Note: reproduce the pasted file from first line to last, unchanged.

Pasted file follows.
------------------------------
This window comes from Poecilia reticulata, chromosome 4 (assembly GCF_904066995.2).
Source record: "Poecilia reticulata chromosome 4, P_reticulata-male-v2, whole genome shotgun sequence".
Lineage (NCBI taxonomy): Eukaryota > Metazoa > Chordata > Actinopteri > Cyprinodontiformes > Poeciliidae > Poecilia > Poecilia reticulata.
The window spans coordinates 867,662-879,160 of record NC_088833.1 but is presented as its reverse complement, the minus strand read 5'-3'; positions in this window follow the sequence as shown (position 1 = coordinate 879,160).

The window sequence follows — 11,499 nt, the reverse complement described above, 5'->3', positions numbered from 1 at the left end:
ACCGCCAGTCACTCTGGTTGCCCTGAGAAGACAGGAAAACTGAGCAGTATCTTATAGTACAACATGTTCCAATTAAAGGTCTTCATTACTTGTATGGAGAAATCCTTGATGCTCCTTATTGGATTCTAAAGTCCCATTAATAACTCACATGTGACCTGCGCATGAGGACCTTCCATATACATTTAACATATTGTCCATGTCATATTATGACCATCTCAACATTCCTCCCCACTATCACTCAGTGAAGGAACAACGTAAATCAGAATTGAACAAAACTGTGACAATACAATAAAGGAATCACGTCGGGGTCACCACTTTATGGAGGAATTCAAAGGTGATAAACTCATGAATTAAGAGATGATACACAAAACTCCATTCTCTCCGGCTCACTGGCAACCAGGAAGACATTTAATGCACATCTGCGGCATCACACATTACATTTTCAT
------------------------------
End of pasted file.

This window comes from Poecilia reticulata, chromosome 4 (assembly GCF_904066995.2).
Source record: "Poecilia reticulata chromosome 4, P_reticulata-male-v2, whole genome shotgun sequence".
Lineage (NCBI taxonomy): Eukaryota > Metazoa > Chordata > Actinopteri > Cyprinodontiformes > Poeciliidae > Poecilia > Poecilia reticulata.
The window spans coordinates 867,662-879,160 of record NC_088833.1 but is presented as its reverse complement, the minus strand read 5'-3'; positions in this window follow the sequence as shown (position 1 = coordinate 879,160).

The window sequence follows — 11,499 nt, the reverse complement described above, 5'->3', positions numbered from 1 at the left end:
ACCGCCAGTCACTCTGGTTGCCCTGAGAAGACAGGAAAACTGAGCAGTATCTTATAGTACAACATGTTCCAATTAAAGGTCTTCATTACTTGTATGGAGAAATCCTTGATGCTCCTTATTGGATTCTAAAGTCCCATTAATAACTCACATGTGACCTGCGCATGAGGACCTTCCATATACATTTAACATATTGTCCATGTCATATTATGACCATCTCAACATTCCTCCCCACTATCACTCAGTGAAGGAACAACGTAAATCAGAATTGAACAAAACTGTGACAATACAATAAAGGAATCACGTCGGGGTCACCACTTTATGGAGGAATTCAAAGGTGATAAACTCATGAATTAAGAGATGATACACAAAACTCCATTCTCTCCGGCTCACTGGCAACCAGGAAGACATTTAATGCACATCTGCGGCATCACACATTACATTTTCAT